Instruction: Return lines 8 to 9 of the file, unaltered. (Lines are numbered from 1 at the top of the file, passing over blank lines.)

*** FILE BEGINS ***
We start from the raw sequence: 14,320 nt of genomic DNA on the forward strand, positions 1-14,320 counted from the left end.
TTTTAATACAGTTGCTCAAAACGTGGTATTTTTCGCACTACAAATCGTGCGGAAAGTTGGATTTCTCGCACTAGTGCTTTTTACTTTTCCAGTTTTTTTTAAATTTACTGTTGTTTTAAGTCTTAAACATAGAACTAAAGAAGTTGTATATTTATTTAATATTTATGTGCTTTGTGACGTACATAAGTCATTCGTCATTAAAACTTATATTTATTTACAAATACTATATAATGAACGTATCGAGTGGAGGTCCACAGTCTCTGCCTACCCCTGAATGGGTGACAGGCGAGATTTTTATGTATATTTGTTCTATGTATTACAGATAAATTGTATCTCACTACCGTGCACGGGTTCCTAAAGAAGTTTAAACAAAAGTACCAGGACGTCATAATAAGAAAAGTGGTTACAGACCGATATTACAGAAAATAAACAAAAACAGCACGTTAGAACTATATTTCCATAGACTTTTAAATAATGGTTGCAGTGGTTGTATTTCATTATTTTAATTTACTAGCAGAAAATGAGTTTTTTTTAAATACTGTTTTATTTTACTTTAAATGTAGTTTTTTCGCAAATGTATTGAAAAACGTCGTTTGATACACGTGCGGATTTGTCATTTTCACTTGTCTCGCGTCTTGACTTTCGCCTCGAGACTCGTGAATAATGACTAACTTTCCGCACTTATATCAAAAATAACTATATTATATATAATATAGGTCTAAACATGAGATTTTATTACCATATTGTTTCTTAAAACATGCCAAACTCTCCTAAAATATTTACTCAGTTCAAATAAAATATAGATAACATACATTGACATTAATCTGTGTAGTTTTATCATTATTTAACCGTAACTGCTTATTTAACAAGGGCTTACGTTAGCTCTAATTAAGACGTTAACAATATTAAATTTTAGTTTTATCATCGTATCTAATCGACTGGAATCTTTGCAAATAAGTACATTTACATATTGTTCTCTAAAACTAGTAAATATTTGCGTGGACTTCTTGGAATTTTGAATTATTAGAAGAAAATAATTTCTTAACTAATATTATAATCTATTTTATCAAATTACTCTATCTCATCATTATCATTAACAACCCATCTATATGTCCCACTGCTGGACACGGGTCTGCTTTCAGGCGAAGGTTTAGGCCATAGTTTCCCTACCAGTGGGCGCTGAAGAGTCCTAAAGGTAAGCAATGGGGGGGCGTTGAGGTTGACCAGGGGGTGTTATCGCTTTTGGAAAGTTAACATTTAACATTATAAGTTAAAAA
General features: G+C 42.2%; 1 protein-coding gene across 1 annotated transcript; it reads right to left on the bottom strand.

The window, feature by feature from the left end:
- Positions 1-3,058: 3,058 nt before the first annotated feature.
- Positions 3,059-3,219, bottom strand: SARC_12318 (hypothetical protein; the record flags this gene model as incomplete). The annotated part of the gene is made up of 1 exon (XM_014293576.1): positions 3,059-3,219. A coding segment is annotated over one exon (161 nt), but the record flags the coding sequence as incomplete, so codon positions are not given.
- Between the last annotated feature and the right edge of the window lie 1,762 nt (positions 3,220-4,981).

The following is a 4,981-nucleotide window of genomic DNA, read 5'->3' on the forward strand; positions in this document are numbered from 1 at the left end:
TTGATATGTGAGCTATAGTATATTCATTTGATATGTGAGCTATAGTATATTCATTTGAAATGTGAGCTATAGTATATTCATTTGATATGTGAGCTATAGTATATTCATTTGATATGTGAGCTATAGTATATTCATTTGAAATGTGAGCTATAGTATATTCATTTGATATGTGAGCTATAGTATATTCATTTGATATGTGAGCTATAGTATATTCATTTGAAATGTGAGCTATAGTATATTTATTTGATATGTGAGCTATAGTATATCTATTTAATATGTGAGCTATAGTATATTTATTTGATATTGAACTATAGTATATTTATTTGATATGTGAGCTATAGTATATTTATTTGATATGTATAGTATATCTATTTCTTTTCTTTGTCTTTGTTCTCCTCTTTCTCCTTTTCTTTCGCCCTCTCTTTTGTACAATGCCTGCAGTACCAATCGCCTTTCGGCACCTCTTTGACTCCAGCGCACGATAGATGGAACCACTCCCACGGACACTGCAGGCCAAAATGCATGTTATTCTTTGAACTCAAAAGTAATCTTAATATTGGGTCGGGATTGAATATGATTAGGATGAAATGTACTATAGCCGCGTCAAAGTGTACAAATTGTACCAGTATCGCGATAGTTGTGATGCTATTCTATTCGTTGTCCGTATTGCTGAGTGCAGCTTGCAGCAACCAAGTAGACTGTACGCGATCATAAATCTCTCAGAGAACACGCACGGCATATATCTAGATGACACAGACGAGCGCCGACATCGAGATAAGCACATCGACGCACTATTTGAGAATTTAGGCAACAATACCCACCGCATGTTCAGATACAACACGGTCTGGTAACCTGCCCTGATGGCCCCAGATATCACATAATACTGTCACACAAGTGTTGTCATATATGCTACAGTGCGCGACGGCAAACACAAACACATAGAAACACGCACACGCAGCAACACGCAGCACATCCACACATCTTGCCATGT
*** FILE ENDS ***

The following is a 4,981-nucleotide window of genomic DNA, read 5'->3' on the forward strand; positions in this document are numbered from 1 at the left end:
TTGATATGTGAGCTATAGTATATTCATTTGATATGTGAGCTATAGTATATTCATTTGAAATGTGAGCTATAGTATATTCATTTGATATGTGAGCTATAGTATATTCATTTGATATGTGAGCTATAGTATATTCATTTGAAATGTGAGCTATAGTATATTCATTTGATATGTGAGCTATAGTATATTCATTTGATATGTGAGCTATAGTATATTCATTTGAAATGTGAGCTATAGTATATTTATTTGATATGTGAGCTATAGTATATCTATTTAATATGTGAGCTATAGTATATTTATTTGATATTGAACTATAGTATATTTATTTGATATGTGAGCTATAGTATATTTATTTGATATGTATAGTATATCTATTTCTTTTCTTTGTCTTTGTTCTCCTCTTTCTCCTTTTCTTTCGCCCTCTCTTTTGTACAATGCCTGCAGTACCAATCGCCTTTCGGCACCTCTTTGACTCCAGCGCACGATAGATGGAACCACTCCCACGGACACTGCAGGCCAAAATGCATGTTATTCTTTGAACTCAAAAGTAATCTTAATATTGGGTCGGGATTGAATATGATTAGGATGAAATGTACTATAGCCGCGTCAAAGTGTACAAATTGTACCAGTATCGCGATAGTTGTGATGCTATTCTATTCGTTGTCCGTATTGCTGAGTGCAGCTTGCAGCAACCAAGTAGACTGTACGCGATCATAAATCTCTCAGAGAACACGCACGGCATATATCTAGATGACACAGACGAGCGCCGACATCGAGATAAGCACATCGACGCACTATTTGAGAATTTAGGCAACAATACCCACCGCATGTTCAGATACAACACGGTCTGGTAACCTGCCCTGATGGCCCCAGATATCACATAATACTGTCACACAAGTGTTGTCATATATGCTACAGTGCGCGACGGCAAACACAAACACATAGAAACACGCACACGCAGCAACACGCAGCACATCCACACATCTTGCCATGT